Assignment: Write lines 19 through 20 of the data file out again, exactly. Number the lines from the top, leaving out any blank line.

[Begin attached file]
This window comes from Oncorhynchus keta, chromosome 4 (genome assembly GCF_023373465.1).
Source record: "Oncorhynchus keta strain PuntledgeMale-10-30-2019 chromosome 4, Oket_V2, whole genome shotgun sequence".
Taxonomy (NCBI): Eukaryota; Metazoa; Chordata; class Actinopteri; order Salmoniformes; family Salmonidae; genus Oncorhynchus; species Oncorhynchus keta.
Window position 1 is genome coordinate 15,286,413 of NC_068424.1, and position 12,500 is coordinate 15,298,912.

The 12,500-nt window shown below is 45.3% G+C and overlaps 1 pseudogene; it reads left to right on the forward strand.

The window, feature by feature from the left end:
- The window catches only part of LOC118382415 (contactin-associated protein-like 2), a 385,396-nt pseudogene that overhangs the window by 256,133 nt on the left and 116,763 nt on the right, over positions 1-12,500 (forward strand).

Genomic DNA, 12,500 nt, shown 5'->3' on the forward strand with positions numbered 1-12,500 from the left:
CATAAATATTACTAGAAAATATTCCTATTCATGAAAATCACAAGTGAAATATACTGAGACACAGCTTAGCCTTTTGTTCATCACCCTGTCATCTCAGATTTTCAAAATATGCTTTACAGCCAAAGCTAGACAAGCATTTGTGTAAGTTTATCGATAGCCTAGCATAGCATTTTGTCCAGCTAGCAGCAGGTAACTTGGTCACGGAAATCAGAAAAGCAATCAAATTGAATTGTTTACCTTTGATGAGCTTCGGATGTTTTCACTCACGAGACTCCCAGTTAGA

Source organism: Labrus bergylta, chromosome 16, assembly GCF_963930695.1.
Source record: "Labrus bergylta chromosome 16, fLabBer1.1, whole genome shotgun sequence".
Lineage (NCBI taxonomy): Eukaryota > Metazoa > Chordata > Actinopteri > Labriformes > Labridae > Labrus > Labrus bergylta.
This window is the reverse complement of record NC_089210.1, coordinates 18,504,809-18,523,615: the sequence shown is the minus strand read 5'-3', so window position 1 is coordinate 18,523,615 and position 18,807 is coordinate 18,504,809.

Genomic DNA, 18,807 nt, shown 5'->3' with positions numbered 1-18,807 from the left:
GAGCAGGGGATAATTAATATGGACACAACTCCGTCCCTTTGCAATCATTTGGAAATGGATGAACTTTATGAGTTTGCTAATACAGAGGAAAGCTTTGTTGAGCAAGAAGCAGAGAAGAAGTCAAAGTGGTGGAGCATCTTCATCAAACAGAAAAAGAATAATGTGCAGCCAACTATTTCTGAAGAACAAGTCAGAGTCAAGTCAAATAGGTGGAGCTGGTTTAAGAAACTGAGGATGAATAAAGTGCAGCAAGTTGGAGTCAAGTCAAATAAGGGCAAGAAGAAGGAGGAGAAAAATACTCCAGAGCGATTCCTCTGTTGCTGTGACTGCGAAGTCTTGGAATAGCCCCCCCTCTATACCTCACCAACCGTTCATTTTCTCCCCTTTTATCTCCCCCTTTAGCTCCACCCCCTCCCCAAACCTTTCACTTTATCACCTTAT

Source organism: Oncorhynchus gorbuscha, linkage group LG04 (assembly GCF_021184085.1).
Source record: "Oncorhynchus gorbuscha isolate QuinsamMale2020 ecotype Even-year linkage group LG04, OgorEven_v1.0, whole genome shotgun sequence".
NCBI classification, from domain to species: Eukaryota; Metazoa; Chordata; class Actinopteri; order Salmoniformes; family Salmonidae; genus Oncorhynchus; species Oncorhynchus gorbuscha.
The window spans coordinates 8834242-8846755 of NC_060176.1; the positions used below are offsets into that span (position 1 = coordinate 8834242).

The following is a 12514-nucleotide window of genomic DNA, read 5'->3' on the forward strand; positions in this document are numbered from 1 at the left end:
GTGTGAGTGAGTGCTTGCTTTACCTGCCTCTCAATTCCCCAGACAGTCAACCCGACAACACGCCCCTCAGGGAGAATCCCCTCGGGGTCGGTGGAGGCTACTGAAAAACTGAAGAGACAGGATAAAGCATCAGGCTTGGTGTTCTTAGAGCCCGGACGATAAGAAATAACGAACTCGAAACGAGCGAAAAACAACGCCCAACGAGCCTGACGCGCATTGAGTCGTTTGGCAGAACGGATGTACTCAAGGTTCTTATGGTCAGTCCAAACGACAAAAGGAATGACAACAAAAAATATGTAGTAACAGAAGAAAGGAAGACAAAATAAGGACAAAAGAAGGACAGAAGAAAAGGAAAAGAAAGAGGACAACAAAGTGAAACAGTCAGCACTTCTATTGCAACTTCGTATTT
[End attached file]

The window spans coordinates 8834242-8846755 of NC_060176.1; the positions used below are offsets into that span (position 1 = coordinate 8834242).

The following is a 12514-nucleotide window of genomic DNA, read 5'->3' on the forward strand; positions in this document are numbered from 1 at the left end: